How to Turn Seawater to Drinking Water With the Push of a Button

MIT researchers have developed a portable desalination unit, weighing less than 10 kilograms, that can remove particles and salts to generate drinking water. The suitcase-sized device, which requires less power to operate than a cell phone charger, can also be driven by a small, portable solar panel, which can be purchased online for around $50. It automatically generates drinking water that exceeds World Health Organization quality standards. The technology is packaged into a user-friendly device that runs with the push of one button. Unlike other portable desalination units that require water to pass through filters, this device utilizes electrical power to remove particles from drinking water. Eliminating the need for replacement filters greatly reduces the long-term maintenance requirements. This could enable the unit to be deployed in remote and severely resource-limited areas, such as communities on small islands or aboard seafaring cargo ships. It could also be used to aid refugees fleeing natural disasters or by soldiers carrying out long-term military operations.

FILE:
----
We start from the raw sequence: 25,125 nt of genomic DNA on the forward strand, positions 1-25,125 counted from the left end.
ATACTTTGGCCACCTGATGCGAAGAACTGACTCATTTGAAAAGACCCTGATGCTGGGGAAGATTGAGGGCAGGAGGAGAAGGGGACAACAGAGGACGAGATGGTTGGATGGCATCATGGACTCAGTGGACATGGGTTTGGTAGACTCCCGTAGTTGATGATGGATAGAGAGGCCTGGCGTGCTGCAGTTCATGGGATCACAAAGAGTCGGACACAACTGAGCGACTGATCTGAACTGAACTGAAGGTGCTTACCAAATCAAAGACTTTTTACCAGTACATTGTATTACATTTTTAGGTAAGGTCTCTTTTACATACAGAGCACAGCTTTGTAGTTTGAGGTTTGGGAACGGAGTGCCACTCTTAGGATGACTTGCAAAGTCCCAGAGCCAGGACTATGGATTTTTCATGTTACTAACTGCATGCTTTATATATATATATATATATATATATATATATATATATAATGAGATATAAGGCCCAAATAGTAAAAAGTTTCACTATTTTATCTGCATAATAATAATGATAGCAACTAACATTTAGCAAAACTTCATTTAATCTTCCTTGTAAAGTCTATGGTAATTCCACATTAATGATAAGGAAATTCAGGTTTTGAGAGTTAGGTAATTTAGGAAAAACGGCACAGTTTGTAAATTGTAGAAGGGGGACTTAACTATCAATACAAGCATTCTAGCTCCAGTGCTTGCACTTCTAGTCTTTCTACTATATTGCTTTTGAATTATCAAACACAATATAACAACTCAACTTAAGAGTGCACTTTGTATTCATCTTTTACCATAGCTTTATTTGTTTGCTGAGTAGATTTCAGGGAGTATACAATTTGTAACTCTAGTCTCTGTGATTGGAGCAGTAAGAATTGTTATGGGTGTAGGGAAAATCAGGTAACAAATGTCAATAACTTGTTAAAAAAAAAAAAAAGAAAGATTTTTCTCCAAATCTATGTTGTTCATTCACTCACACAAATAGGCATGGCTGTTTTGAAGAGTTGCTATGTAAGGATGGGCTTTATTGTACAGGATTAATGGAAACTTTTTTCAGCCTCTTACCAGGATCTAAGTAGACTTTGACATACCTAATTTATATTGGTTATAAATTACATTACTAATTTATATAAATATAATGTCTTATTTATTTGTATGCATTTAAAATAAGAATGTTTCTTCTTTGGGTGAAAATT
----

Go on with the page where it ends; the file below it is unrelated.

This is really the culmination of a 10-year journey that I and my group have been on. We worked for years on the physics behind individual desalination processes, but pushing all those advances into a box, building a system, and demonstrating it in the ocean, that was a really meaningful and rewarding experience for me,” says senior author Jongyoon Han, a professor of electrical engineering and computer science, and a member of the Research Laboratory of Electronics (RLE).